A.W. Pink is one of those past saints who really understood the Word and his times. His words, written in 1928, are as applicable – probably more so- today than they were back then.

Pink laments the humanistic way we look at God, dethroning Him with ourselves.

Let us be absolutely certain who God is.

The God of the Bible, the God of Abraham, Isaac and Jacob and the God and Father of Jesus the Messiah is God. There is none like Him.

Quoting Pink:

“He is the God Most High, doing according to His will in the army of heaven, and among the inhabitants of the earth, so that none can stay His hand or say unto Him, ‘What doest Thou?’ (Dan 4:35).

“He is the Almighty, the Possessor of all power in heaven and earth so that none can defeat His counsels, thwart His purposes or resist His will (Ps 115:3).

“He is The Governor among the nations (Ps 22:28) setting up kingdoms, overthrowing empires, and determining the course of dynasties as pleaseth Him best.

“He is the Only Potentate, the King of kings and Lord of lords (1 Tim 6:15).”

Yes, the Lord our God reigns and does WHATEVER He pleases.

In light of the above, the question, “Why pray?” must be answered. The answer is simple, because God commands us to pray.

But to think that our prayer changes God’s mind or His purposes is the utmost in humanistic thinking. How dare we even contemplate that the God of the universe whose Word was established BEFORE creation would change the course of His purposes because we prayed. Surely not.

Prayer changes US!

Again let me quote Pink (emphasis his):

“‘Not My will but Yours be done.’
“The distinction just noted is of great practical importance for our peace of heart. Perhaps the one thing that exercises Christians as much as anything else is that of un-answered prayers. They have asked God for something; so far as they are able to judge, they have asked in faith, believing they would receive that for which they have supplicated the Lord; and they have asked earnestly and repeatedly, but the answer has not come. The result is that, in many cases, faith in the efficacy of prayer becomes weakened, until hope gives way to despair and the throne of grace is altogether neglected. Is it not so?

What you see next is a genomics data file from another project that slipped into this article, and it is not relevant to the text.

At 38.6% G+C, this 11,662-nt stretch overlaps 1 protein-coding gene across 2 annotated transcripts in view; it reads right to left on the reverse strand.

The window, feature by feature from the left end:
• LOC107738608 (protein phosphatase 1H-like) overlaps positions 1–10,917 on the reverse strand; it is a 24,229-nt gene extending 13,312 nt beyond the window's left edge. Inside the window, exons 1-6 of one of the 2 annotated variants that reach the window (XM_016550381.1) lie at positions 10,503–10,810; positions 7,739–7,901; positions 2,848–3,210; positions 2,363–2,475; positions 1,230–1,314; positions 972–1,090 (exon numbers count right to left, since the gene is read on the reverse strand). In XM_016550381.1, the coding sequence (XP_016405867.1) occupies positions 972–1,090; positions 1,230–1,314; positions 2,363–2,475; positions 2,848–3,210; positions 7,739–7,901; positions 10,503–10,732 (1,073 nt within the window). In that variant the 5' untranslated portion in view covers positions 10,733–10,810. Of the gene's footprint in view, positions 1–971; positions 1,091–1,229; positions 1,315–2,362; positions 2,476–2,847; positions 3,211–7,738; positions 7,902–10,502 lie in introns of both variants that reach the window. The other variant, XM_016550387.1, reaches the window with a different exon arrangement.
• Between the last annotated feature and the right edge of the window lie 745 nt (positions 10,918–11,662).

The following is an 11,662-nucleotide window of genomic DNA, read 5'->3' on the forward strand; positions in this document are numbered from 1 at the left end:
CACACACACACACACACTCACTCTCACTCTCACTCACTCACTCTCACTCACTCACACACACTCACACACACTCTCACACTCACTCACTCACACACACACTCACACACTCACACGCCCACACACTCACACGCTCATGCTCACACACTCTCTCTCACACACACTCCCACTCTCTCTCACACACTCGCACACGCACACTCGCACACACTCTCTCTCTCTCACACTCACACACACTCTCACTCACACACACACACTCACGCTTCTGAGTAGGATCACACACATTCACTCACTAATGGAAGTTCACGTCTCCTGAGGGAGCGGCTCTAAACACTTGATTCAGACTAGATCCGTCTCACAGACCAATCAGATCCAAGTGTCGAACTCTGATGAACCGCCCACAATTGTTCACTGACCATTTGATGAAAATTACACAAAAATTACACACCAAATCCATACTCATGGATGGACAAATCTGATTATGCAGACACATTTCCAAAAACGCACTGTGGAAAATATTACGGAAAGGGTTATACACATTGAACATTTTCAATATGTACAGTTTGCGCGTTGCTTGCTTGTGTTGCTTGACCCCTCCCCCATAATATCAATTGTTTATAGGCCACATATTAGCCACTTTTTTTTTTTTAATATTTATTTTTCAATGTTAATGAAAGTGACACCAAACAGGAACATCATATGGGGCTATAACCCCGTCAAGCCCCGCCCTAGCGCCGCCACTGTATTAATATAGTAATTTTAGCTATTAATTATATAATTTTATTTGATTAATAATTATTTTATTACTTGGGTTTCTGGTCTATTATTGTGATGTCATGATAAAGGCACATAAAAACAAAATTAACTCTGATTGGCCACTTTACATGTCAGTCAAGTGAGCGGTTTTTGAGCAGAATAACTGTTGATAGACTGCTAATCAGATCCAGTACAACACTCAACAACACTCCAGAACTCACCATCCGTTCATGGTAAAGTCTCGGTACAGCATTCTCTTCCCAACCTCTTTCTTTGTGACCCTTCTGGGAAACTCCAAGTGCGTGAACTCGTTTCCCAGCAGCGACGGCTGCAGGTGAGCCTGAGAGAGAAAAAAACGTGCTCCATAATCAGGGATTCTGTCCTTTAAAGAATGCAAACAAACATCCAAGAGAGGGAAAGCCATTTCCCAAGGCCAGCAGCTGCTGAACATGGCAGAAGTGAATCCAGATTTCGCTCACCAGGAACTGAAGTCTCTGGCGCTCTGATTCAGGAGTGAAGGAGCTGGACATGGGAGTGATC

“Now will it surprise our readers when we say that every real prayer of faith that has ever been offered to God has been answered? Yet we unhesitatingly affirm it. But in saying this we must refer back to our definition of prayer. Let us repeat it.
“Prayer is a coming to God, telling Him our need (or the need of others), committing our way unto the Lord, and then leaving Him to deal with the case as seemeth Him best. This leaves God to answer the prayer in whatever way He sees fit, and often, His answer may be the very opposite of what would be most acceptable to the flesh; yet, if we have really LEFT out need in His hands, it will be His answer, nevertheless.

Pink then sites two Biblical examples – 1) the death of Lazarus (John 11) and 2) the thrice prayer of Paul for God to remove the thorn in his flesh (2 Cor 12).

In the former, Jesus answered by waiting two days after learning of his friend’s illness so that He would be most glorified by raising him from the dead.

In the latter case, God answered by giving Paul the necessary grace to withstand the challenge.

In conclusion, prayer is not an act but an attitude, showing our total dependency on God, not dictating to Him.

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